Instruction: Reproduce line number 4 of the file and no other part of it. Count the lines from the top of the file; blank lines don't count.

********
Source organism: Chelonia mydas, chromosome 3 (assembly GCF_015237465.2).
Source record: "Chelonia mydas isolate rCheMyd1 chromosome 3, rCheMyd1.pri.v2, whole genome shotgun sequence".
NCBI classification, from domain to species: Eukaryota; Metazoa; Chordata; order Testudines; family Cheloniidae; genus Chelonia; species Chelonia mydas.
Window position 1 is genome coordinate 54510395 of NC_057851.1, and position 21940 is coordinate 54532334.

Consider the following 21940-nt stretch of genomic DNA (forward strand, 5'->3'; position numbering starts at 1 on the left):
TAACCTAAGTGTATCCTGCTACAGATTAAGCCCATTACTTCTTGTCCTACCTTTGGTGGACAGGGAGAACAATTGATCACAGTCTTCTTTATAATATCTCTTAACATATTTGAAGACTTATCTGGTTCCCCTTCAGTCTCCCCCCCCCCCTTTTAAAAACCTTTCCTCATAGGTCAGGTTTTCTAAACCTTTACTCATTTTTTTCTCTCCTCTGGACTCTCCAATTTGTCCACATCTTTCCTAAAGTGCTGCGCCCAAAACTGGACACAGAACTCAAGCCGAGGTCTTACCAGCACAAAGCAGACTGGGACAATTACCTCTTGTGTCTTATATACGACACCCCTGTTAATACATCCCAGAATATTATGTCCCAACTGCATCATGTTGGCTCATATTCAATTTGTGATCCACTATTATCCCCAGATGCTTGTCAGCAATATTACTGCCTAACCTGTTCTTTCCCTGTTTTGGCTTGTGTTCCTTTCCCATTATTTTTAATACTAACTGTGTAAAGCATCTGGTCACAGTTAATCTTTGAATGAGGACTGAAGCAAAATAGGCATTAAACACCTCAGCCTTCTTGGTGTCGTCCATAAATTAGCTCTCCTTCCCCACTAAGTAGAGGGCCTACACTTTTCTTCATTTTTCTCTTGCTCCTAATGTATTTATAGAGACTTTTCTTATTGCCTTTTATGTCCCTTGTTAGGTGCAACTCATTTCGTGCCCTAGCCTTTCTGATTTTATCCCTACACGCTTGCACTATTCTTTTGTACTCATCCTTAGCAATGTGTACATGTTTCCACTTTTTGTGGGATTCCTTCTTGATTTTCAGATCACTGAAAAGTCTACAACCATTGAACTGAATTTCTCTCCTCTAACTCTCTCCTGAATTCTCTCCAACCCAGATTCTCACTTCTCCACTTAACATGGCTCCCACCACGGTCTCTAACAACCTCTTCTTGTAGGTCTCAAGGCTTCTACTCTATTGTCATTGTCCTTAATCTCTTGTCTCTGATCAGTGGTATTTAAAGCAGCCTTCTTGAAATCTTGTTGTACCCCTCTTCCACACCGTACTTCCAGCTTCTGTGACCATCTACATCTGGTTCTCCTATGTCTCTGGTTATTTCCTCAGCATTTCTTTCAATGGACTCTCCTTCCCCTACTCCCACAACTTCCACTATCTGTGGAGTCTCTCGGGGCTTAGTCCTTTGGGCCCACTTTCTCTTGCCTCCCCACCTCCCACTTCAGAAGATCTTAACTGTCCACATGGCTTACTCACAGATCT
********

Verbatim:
Window position 1 is genome coordinate 54510395 of NC_057851.1, and position 21940 is coordinate 54532334.